I think it is simply further proof that the reins of the universe converge here in Bells Bend, maybe right at Sulphur Creek. Not sure who is in the driver's seat, but we're along for a helluva ride. And with blessings and poetry and one degree of separation--well, maybe two--from a Nobel prize winner in a small apartment in Krakow, how bad can it be?

Tuesday, May 10, 2011

Spring Rush: Peonies, Roses, Exquisite Taste

The hot hammer of summer has suddenly hit, after a long, cool spring. The pool is open, the garden is drying out. Our tiny bluebirds are fledging, with little hints of blue in their miniscule spiky feathers.

But mostly I just want to rhapsodize about my driveway bed: daffodils and hyacinths and lenten roses give way to iris and candytuft, then dianthus. This year the clematis jackmanii is a seamless drift of lavendar, hundreds of blooms draped across the fence and rosebush. The rugosa rose did its untidy pink thing, and now Tom's grandmother's white climber lights up the morning,a symbol of North Carolina tidiness and virtue, compared with the trashy-looking (that's why I like it) Fourth of July--a blotchy pink/red/white variegated rose. There goes the neighborhood.

The alliums, still a few iris, and the tiny Fairy rose are all out, but nothing, absolutely nothing can compare with the glory of the peonies. Double handfuls of clear pink, pale, magenta, white, ruffled, nodding--the perfection of the ideal of an aspiration to beauty. Almost makes me long for a calm room, polished table, lace, a bit of silver, crystal bowls, pale walls, drapes--almost, for a couple of days, anyway.

Most days, though, give me a messy farm kitchen, dirty boots just inside the door, Lulu under the decidedly unpolished table, newspapers scattered around the green chair, and one of those little Fourth of July blasts of color in an old Coke bottle, next to the pile of seed catalogs and some round wire things that go in the pond filter.

And the driveway bed at least twice a day.

Tuesday, April 26, 2011

DinDin, Spring 2011

We are warily anticipating a huge 13-yr cicada bloom this spring, with all the tin-pan clanging buzz that accompanies this wonderful and bizarre phenomenon. This batch is known as Brood XIX, and, according to Cicada Facts, consists of at least four species, all sounding like the cherubim and seraphim I've been thinking about lately. That is, the names--neotredecim, tredecim, tredecassini, tredecula--sound like angel species. I'm pretty sure no non-fallen angel would claim the chainsaw mating call. (Maybe no non-fallen angel would claim ANY mating call, however melodic.)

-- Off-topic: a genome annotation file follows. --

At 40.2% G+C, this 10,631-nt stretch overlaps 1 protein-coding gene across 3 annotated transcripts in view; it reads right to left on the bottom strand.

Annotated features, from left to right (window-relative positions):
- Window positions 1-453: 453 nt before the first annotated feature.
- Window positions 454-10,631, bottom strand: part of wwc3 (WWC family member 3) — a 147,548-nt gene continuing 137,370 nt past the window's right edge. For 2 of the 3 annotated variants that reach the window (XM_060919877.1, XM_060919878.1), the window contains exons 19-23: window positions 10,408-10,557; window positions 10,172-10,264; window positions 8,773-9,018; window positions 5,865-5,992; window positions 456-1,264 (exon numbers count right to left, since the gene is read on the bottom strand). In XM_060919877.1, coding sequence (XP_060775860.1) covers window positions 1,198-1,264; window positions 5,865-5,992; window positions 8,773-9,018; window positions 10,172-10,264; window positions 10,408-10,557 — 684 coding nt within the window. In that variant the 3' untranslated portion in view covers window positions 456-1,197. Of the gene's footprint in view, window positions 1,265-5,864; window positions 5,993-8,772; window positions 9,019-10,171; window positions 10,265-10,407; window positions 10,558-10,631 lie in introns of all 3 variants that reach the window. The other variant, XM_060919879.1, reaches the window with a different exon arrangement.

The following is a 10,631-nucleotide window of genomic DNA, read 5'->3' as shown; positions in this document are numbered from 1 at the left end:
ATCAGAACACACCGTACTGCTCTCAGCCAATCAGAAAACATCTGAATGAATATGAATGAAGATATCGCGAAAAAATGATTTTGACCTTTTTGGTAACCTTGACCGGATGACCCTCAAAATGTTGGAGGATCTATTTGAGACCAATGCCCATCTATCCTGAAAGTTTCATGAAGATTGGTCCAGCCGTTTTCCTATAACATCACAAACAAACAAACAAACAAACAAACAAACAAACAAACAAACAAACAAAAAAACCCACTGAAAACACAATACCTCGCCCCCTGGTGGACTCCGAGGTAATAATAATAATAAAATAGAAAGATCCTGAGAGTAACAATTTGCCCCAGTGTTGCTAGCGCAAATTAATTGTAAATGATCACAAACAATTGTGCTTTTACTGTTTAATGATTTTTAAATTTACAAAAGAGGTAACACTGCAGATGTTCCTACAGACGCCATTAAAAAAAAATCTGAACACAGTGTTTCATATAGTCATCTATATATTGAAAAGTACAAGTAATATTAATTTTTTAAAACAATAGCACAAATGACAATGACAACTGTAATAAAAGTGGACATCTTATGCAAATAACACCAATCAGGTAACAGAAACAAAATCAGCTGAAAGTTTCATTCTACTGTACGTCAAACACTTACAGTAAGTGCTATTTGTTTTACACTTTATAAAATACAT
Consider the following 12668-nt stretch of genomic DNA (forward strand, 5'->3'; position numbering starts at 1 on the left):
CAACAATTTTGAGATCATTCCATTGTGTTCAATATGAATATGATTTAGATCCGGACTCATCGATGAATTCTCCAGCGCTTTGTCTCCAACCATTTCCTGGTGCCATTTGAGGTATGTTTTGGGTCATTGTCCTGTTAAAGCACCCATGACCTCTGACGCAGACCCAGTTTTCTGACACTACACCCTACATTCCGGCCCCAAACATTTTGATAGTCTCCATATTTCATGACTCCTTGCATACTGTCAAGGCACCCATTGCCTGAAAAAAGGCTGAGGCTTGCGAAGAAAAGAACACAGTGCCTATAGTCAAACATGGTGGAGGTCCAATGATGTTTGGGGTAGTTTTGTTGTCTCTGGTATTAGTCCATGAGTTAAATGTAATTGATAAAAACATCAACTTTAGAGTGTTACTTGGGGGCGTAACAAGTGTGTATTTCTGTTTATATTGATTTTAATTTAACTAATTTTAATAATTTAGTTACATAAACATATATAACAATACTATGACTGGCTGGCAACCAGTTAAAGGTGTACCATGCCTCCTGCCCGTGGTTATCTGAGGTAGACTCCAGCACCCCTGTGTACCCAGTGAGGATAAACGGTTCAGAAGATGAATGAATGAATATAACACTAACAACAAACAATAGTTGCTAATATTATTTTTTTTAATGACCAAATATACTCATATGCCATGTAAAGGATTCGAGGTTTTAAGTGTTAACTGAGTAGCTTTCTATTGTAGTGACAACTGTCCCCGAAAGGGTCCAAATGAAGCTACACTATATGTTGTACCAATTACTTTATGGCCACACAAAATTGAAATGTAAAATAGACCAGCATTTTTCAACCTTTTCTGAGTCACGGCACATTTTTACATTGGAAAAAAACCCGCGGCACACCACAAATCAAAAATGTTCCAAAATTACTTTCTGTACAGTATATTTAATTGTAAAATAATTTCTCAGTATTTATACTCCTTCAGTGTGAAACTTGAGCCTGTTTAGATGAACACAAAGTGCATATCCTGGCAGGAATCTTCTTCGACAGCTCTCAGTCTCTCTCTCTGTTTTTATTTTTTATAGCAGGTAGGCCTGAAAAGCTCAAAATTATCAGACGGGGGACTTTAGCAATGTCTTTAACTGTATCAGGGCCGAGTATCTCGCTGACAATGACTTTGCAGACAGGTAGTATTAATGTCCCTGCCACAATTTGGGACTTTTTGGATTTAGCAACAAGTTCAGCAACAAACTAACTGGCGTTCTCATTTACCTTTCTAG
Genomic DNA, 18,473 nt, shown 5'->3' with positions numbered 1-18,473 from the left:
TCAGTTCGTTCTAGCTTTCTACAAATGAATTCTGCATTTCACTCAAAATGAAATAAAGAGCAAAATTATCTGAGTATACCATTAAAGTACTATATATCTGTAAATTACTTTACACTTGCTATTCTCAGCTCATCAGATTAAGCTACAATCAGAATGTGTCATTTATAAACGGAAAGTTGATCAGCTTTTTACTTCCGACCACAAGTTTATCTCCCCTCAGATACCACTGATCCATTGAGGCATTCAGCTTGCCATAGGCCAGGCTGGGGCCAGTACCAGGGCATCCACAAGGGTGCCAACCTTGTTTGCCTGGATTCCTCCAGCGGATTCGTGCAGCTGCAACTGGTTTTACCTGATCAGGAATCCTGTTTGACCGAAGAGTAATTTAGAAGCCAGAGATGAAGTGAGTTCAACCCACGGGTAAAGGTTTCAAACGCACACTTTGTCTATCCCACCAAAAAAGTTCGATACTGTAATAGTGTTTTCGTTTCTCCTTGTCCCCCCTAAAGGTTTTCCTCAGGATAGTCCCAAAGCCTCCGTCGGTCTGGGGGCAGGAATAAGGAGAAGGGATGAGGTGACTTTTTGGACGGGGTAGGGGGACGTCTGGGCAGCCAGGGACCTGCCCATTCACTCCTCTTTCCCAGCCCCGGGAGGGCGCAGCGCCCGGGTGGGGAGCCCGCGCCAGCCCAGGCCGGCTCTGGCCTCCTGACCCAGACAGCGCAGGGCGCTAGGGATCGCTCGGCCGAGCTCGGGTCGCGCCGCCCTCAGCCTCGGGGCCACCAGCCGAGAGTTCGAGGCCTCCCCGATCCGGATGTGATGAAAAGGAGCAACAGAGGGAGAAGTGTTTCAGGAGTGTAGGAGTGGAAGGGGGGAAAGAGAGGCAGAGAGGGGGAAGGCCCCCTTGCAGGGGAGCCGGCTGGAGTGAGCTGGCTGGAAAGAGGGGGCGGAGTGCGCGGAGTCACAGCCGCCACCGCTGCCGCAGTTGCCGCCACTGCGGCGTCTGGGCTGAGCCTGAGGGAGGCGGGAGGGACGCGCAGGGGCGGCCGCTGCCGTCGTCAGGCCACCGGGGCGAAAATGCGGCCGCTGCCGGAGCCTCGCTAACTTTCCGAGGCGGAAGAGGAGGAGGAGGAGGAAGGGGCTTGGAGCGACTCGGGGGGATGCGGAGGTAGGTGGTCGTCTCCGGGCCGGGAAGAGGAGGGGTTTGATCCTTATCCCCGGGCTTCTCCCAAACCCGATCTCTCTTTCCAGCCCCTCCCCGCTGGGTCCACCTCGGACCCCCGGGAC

Until they drive us out, we are still attending the Church of Outdoor Dining. I thought that watercress and redbud salad was the perfect early spring dish, but mid-spring has its own contenders. How about our own bamboo shoot green curry over rice, with garden lettuce salad and just-picked asparagus? Besides, it's just so damn pretty--all those pale greens.

That was dinner a couple of nights ago, when Virginia, Martha, and Tom helped DiAnne plant her zinnia bed, and the Rachels showed up to help cook. Breeze rustling bamboo, a trill of windchimes, an undertone of fountain with small accents of koi lipping their kibble...A tiny peace, about to be invaded.

Also found a recipe for cicada snacks, supposedly tasting "like avocado" when still white and tender. Think we'll settle for just the din, and skip the cicada dindin.

For now, sticking to bamboo and lettuce and anticipation...let me know if you are a braver soul from a culinary point of view.

Saturday, April 23, 2011

All You Need Is Love

Still knocked out this morning from last night's entertainment: Neighbors Barry and Minda, in their alternate personae as the Beatles Fan Club and Research Group, hosted a Bells Bend fundraiser. Don Henry and Bill Lloyd did a stand-up-'n-shout turn as the Fab Four, assisted by an audience which knew all the words, could impersonate the ocarina, and supplied, near the stairs, an impromptu rhythm section.

And, the final touch for the idolatrous masses--Fred "Too Slim" Labour, telling the tale of rumours of Paul's untimely death, largely fueled by imaginative details supplied by a comic article he wrote as a U of M sophomore for the school paper. "Then they wanted me on a television show with F. Lee Bailey, to get at the real truth..."

All of this at the far end of the potholed and rutted lane serving our neighborhood rustics as a driveway.

This morning, cracked clouds, masses of purple clematis suddenly out, Eric and Whitney load up the tent, tables, and harvest for the market, and I'm on the road, headed for the hospital, singing "Hey, Jude"...

Don and Bill, Too Slim, neighbors, friends, Fab guys all--sentimental as it may sound, there is really nothing else to say except that sometimes joy does break through--glorious, whacked-out, and childish as it always is. Thank you.

Friday, April 15, 2011

The Sound of Angels

It's been cold and rainy these last few weeks, so the Tuesday potlucks have wound up in our kitchen. Since it's always a school night for me (we say that now-retired Tom and the farm are on "full wife-support"), I usually head upstairs, abandoning about twenty kids, with their attendant plates, crumbs, beerbottles, and dogs, just a little bit after the banjos, dobro, and fiddles get going, along with a little hollering and footstomping. From upstairs, the music is pleasantly mesmerizing, a nice transition to sleep.